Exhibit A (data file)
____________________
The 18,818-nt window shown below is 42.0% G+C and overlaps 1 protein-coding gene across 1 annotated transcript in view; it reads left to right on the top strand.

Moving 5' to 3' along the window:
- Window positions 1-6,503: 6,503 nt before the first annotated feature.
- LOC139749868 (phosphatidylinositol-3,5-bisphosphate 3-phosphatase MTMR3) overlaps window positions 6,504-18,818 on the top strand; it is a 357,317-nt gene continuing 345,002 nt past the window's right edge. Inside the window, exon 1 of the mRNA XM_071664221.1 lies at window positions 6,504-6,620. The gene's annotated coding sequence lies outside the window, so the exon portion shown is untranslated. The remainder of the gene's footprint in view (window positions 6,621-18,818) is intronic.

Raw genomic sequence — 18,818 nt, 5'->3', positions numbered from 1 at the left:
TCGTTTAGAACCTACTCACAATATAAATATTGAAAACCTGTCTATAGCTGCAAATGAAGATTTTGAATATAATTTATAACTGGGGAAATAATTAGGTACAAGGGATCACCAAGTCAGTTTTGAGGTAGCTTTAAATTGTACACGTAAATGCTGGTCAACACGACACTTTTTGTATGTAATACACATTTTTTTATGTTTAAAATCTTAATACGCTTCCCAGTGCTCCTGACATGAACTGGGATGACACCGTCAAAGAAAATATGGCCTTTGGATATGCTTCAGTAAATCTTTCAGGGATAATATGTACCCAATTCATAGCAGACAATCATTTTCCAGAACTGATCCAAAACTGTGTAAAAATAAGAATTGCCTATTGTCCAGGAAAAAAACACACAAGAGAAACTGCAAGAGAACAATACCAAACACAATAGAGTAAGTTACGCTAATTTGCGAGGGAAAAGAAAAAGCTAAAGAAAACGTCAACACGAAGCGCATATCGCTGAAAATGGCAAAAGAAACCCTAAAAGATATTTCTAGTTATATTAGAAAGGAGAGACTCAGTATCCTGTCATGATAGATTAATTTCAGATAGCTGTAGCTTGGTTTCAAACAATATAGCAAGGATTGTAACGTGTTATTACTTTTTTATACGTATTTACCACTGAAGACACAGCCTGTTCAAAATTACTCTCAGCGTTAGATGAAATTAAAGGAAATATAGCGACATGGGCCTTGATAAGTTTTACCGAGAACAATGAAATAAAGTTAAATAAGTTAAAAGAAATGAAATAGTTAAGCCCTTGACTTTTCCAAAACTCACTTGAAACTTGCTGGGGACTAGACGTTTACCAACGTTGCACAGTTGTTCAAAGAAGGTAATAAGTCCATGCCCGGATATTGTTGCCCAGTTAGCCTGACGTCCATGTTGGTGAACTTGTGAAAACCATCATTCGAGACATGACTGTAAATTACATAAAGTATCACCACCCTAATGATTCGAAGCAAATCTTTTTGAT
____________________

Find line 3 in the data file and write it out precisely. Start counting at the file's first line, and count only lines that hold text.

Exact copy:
- Window positions 1-6,503: 6,503 nt before the first annotated feature.